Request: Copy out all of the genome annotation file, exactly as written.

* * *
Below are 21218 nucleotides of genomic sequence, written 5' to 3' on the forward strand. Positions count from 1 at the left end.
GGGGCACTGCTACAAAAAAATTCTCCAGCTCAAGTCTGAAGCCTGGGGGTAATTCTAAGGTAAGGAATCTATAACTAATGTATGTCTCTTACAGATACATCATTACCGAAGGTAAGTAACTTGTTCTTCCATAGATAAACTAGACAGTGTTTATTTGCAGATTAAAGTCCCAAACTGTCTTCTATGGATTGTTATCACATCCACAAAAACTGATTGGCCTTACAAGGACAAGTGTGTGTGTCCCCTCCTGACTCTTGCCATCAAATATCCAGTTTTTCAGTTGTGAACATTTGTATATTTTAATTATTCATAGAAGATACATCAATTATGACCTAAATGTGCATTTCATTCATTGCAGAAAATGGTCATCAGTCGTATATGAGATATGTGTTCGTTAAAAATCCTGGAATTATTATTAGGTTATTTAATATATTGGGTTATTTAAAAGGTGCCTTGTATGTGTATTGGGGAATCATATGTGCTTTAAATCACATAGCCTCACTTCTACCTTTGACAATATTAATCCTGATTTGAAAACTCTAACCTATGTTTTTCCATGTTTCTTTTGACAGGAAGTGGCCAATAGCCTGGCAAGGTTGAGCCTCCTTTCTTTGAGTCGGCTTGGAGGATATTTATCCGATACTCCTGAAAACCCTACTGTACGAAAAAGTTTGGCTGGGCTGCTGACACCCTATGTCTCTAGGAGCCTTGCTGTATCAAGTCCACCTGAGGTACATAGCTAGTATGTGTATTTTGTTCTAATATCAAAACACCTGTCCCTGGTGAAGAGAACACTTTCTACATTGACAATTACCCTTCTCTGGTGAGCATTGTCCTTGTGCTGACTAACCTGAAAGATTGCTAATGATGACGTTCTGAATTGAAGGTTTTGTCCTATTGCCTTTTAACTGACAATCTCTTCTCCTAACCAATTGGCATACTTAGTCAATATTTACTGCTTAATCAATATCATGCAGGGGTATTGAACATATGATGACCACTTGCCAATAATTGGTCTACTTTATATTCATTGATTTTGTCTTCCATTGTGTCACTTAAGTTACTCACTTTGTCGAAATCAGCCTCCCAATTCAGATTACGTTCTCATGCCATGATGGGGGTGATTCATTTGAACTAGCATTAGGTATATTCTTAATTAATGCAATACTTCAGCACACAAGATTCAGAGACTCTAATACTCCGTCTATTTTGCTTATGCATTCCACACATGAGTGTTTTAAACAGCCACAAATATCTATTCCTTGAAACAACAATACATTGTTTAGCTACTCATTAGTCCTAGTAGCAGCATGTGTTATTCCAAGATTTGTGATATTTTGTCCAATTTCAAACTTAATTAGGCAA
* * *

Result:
Below are 21218 nucleotides of genomic sequence, written 5' to 3' on the forward strand. Positions count from 1 at the left end.
GGGGCACTGCTACAAAAAAATTCTCCAGCTCAAGTCTGAAGCCTGGGGGTAATTCTAAGGTAAGGAATCTATAACTAATGTATGTCTCTTACAGATACATCATTACCGAAGGTAAGTAACTTGTTCTTCCATAGATAAACTAGACAGTGTTTATTTGCAGATTAAAGTCCCAAACTGTCTTCTATGGATTGTTATCACATCCACAAAAACTGATTGGCCTTACAAGGACAAGTGTGTGTGTCCCCTCCTGACTCTTGCCATCAAATATCCAGTTTTTCAGTTGTGAACATTTGTATATTTTAATTATTCATAGAAGATACATCAATTATGACCTAAATGTGCATTTCATTCATTGCAGAAAATGGTCATCAGTCGTATATGAGATATGTGTTCGTTAAAAATCCTGGAATTATTATTAGGTTATTTAATATATTGGGTTATTTAAAAGGTGCCTTGTATGTGTATTGGGGAATCATATGTGCTTTAAATCACATAGCCTCACTTCTACCTTTGACAATATTAATCCTGATTTGAAAACTCTAACCTATGTTTTTCCATGTTTCTTTTGACAGGAAGTGGCCAATAGCCTGGCAAGGTTGAGCCTCCTTTCTTTGAGTCGGCTTGGAGGATATTTATCCGATACTCCTGAAAACCCTACTGTACGAAAAAGTTTGGCTGGGCTGCTGACACCCTATGTCTCTAGGAGCCTTGCTGTATCAAGTCCACCTGAGGTACATAGCTAGTATGTGTATTTTGTTCTAATATCAAAACACCTGTCCCTGGTGAAGAGAACACTTTCTACATTGACAATTACCCTTCTCTGGTGAGCATTGTCCTTGTGCTGACTAACCTGAAAGATTGCTAATGATGACGTTCTGAATTGAAGGTTTTGTCCTATTGCCTTTTAACTGACAATCTCTTCTCCTAACCAATTGGCATACTTAGTCAATATTTACTGCTTAATCAATATCATGCAGGGGTATTGAACATATGATGACCACTTGCCAATAATTGGTCTACTTTATATTCATTGATTTTGTCTTCCATTGTGTCACTTAAGTTACTCACTTTGTCGAAATCAGCCTCCCAATTCAGATTACGTTCTCATGCCATGATGGGGGTGATTCATTTGAACTAGCATTAGGTATATTCTTAATTAATGCAATACTTCAGCACACAAGATTCAGAGACTCTAATACTCCGTCTATTTTGCTTATGCATTCCACACATGAGTGTTTTAAACAGCCACAAATATCTATTCCTTGAAACAACAATACATTGTTTAGCTACTCATTAGTCCTAGTAGCAGCATGTGTTATTCCAAGATTTGTGATATTTTGTCCAATTTCAAACTTAATTAGGCAA